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A Win for Gun Safety: Public Target Range Bill Heading to Trump’s Desk

Gabriella Hoffman
by Gabriella Hoffman Read Profile arrow_right_alt

A bill promoting access to more public shooting ranges is closer to becoming law.

H.R. 1222, or The Target Practice and Marksmanship Training Support Act, would amend the Pittman-Robertson Act of 1937 to allow for the construction and expansion of public target ranges across the country. More specifically, it authorizes a state to charge up to 90 percent—instead of the current 75 percent—for the costs associated with land acquisition to expand upon or build a public target range on federal and non-federal land using Pittman-Robertson funds.

It was passed by a voice vote yesterday and will soon head to President Trump’s desk. It was co-sponsored by House Natural Resources Ranking Republican Rep. Rob Bishop (R-UT) and Rep. Ron Kind (D-WI).

House Natural Resources Ranking Republican Rob Bishop (R-Utah) said the following:

“H.R. 1222 provides states with greater flexibility to create safe, quality shooting facilities on public lands. It also encourages responsible hunting and shooting, while ensuring the American system of wildlife conservation funding remains strong for the future. Today’s vote is a win for hunters, a win for sportsmen and even more so, a win for wildlife conservation and restoration.”

Rep. Ron Kind (D-WI), who authored H.R. 1222, said this about the bill’s passage:

“As a sportsman who taught his sons how to hunt, I know the important role our public target ranges play in giving hunters a safe location to practice, prepare and learn about hunting safety and responsible gun ownership. I am proud that my bipartisan bill, the Target Practice and Marksmanship Training Support Act has passed, and look forward to it being signed into law soon.”

The House version of the bill also notes creating more public target ranges will “promote enjoyment of shooting, recreational, and hunting activities” and “ensure safe and convenient locations for those activities.”

Moreover, the bill would direct both the U.S. Forest Service (USFS) and the Bureau of Land Management (BLM) to work with state and local authorities, along with other related entities, to enact proper waste removal and other best land-use practices.

A previous version of the bill, H.R. 788, didn’t pass last congressional session.

A Senate version, S. 94, passed earlier in April. It was co-sponsored Senator Shelley Moore Capito (R-WV) and Senator Michael Bennet (D-CO). The decline of access to public shooting ranges, they note, “reduces the public’s ability to undergo firearms safety training and for hunters to “sight in” their firearms before the hunting season.”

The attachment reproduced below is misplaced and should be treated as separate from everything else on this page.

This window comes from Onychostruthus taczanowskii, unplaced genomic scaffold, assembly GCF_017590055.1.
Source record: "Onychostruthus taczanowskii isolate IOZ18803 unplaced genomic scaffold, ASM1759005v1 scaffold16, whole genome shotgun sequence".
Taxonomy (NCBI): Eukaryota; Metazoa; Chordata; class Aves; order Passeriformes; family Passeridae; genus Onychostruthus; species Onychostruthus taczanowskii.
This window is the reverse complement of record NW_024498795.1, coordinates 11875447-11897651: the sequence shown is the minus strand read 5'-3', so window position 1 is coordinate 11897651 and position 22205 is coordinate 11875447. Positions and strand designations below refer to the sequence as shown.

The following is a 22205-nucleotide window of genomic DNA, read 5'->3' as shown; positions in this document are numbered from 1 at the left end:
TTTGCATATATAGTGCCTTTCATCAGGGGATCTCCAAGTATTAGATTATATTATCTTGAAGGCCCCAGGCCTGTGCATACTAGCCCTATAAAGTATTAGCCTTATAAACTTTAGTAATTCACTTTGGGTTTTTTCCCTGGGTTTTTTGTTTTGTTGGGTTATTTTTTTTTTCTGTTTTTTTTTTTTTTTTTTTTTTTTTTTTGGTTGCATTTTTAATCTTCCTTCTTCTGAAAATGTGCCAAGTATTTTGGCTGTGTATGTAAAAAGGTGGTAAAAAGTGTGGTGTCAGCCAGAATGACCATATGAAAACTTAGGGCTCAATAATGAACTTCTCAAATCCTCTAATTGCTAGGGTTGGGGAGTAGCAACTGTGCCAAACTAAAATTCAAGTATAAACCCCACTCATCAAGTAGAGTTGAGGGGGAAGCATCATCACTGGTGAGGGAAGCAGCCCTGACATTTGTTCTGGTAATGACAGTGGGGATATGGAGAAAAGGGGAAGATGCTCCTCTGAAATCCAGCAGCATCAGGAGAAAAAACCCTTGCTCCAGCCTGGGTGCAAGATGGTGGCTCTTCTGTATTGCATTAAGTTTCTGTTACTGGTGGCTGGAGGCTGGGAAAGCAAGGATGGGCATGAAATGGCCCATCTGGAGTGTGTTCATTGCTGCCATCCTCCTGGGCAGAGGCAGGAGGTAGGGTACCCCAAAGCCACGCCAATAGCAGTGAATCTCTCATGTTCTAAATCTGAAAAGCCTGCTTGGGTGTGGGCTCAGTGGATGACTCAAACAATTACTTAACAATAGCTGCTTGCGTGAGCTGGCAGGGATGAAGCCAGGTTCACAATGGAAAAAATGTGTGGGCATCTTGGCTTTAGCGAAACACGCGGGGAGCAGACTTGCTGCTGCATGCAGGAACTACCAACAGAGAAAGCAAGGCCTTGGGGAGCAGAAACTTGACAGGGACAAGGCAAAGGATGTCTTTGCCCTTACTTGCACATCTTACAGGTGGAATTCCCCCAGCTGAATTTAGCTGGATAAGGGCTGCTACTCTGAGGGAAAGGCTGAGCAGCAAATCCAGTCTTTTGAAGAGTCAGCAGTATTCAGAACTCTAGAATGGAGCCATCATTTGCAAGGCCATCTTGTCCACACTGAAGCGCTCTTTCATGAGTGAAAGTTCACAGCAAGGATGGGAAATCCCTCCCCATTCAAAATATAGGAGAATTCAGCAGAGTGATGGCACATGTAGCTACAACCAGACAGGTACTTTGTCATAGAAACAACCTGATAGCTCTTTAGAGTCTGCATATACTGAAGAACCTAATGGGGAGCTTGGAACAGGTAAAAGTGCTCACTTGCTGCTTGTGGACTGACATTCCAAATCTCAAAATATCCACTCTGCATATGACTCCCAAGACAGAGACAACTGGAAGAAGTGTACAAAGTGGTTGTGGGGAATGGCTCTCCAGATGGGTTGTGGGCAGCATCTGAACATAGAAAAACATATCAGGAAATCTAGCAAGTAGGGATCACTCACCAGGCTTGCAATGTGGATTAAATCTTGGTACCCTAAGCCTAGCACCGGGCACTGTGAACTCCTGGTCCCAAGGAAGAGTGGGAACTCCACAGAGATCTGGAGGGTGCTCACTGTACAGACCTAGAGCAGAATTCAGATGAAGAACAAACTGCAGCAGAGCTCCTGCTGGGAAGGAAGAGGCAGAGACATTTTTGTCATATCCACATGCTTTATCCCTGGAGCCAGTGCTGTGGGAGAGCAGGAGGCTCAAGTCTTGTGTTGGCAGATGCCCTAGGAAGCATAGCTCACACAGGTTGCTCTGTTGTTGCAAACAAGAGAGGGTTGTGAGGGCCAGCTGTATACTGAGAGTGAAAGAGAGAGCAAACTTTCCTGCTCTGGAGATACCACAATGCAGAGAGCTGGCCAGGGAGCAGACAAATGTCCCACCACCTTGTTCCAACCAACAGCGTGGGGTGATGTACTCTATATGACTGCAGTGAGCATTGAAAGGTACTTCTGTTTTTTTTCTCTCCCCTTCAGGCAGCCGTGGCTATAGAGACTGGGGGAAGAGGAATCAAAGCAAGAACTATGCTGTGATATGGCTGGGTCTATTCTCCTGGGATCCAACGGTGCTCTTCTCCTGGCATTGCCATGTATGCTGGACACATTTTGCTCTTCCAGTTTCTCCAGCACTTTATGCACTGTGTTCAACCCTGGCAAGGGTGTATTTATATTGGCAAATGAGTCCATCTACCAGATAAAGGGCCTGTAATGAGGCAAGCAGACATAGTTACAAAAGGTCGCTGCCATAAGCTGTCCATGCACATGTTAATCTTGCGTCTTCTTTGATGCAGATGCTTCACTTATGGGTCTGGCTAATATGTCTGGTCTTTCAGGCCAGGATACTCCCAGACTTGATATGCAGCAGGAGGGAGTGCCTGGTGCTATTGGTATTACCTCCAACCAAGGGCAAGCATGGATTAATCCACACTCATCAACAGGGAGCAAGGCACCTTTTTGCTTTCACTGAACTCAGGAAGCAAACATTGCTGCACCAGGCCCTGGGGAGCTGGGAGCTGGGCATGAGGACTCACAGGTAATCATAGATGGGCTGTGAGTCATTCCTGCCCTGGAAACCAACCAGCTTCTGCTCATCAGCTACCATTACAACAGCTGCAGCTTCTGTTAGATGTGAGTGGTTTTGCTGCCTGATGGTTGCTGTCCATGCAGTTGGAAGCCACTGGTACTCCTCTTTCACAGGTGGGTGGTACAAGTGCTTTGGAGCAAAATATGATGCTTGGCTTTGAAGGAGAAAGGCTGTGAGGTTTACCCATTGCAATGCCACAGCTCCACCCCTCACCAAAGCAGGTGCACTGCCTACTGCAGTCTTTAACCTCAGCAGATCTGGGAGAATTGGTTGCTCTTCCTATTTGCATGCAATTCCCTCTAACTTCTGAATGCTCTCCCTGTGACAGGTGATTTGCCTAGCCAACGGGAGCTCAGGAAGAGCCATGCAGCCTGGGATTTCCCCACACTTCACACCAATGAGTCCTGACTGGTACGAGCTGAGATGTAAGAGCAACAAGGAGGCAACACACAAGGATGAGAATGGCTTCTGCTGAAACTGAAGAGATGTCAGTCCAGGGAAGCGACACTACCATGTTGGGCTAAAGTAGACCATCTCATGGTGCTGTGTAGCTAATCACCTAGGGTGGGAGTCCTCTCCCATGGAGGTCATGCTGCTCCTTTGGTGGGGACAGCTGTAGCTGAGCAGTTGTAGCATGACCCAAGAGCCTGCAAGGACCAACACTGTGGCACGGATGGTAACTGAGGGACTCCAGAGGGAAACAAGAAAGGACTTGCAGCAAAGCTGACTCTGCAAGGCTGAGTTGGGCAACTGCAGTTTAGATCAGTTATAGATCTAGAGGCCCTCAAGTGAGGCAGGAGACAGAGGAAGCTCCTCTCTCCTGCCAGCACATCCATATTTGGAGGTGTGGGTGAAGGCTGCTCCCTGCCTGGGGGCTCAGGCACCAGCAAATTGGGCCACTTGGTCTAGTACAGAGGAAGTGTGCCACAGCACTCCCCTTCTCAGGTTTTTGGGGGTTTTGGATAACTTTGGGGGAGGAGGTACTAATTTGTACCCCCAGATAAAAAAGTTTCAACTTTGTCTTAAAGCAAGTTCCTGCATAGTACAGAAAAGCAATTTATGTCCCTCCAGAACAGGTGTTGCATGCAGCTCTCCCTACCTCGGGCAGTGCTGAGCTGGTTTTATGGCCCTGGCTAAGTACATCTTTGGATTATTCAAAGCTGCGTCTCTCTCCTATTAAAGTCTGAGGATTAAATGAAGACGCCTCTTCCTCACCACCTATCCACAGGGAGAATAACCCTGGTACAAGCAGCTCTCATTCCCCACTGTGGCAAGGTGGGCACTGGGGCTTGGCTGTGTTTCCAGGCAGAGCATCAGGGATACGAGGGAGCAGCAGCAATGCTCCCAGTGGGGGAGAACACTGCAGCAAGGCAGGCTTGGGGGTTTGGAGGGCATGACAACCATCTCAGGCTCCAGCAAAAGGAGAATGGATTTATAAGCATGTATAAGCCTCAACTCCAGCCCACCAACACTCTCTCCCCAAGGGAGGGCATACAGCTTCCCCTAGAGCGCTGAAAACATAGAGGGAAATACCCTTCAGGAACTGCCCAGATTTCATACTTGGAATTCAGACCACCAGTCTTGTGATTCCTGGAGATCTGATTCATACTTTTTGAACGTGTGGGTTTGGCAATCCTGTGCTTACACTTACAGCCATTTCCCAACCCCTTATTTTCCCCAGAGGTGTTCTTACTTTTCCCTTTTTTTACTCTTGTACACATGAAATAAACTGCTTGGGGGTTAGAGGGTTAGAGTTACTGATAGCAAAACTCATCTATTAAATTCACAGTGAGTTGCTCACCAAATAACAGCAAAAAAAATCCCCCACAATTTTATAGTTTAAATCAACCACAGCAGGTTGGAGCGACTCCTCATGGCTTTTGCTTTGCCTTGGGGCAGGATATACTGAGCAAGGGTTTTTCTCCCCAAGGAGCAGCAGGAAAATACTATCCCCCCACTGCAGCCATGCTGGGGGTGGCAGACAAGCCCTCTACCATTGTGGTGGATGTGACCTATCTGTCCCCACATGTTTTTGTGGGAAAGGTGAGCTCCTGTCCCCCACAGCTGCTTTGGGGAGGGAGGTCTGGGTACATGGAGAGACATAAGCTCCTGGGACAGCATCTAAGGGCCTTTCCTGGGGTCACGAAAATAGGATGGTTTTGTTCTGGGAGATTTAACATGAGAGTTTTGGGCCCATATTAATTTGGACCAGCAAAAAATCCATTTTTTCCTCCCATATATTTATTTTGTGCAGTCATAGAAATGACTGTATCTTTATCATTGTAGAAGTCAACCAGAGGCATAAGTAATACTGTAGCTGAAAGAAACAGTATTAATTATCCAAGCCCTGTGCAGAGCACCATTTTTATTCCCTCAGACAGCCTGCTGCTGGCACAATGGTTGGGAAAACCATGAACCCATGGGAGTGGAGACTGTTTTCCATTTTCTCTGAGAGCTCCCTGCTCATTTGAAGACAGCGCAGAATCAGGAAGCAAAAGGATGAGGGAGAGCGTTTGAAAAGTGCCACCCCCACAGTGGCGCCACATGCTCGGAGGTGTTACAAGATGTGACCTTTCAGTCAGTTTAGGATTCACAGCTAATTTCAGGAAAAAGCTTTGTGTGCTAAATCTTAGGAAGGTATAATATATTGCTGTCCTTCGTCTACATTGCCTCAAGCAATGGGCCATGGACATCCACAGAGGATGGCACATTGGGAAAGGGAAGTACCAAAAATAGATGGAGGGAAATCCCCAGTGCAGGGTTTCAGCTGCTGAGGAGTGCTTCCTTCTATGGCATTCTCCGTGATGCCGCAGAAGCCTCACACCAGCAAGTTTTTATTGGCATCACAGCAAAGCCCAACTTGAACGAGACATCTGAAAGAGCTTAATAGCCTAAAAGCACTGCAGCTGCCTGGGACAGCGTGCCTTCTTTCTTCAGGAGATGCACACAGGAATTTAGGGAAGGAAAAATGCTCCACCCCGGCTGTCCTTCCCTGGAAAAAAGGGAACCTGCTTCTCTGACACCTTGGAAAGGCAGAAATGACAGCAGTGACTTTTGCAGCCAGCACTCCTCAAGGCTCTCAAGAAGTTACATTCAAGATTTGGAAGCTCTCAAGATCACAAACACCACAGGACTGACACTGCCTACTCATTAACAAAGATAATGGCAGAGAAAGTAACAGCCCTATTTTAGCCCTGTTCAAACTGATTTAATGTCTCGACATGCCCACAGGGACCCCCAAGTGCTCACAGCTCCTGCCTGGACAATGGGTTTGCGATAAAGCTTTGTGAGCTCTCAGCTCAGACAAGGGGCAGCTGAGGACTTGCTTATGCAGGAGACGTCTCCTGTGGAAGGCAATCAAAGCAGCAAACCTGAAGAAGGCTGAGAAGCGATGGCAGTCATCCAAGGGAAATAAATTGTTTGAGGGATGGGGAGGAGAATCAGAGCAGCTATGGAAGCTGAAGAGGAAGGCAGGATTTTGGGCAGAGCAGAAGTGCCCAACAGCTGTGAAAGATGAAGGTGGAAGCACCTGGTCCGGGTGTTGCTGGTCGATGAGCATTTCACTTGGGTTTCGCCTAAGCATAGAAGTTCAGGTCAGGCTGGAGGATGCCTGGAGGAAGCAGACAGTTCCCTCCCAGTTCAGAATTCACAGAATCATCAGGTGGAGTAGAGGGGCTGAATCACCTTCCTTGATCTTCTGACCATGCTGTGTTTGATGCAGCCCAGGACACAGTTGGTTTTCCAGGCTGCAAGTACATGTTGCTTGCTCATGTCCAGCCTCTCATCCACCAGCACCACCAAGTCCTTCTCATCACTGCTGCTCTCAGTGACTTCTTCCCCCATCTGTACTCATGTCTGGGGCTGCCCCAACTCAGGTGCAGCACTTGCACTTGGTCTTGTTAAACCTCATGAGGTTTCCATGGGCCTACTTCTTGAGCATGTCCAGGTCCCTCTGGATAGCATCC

For context: an 11 percent excise tax, or taxes paid when purchases are made on specific goods, is collected on shotguns, rifles, and ammunition under this law. The Department of Interior oversees this process and later distributes funds collected to the state wildlife agencies for habitat restoration and wildlife conservation efforts. As I noted yesterday, excise taxes collected on guns and ammunition generated well over $654 million in 2018.

The Target Practice and Marksmanship Training Support Act was supported by groups like Congressional Sportsmen Foundation, National Shooting Sports Foundation, and National Rifle Association.

Congressional Sportsmen’s Foundation (CSF) President Jeff Crane heralded lawmakers for passing H.R. 1222:

“Now more than ever, America’s sportsmen and women need places to hone their skills and learn the fundamentals of hunting and the shooting sports. This bill furthers these goals by making it easier to build and operate public shooting ranges that are critical in our efforts to recruit, retain and reactive hunters and target shooters that are the backbone of the American System of Conservation Funding.”

Lawrence G. Keane, NSSF Senior Vice President and General Counsel, offered similar praise for the bill’s passage:

“This has been a key piece of legislation for NSSF to grow and sustain hunting and recreational target shooting that will additionally benefit wildlife conservation. We are deeply appreciative to our leaders on both sides of the aisle and on both sides of Capitol Hill for their perseverance and foresight to benefit state wildlife agencies, recreational target shooting and sustained wildlife conservation.”

President Trump is expected to sign this bill into law—which would be a major win for shooting sports and continued support for conservation efforts in this country.


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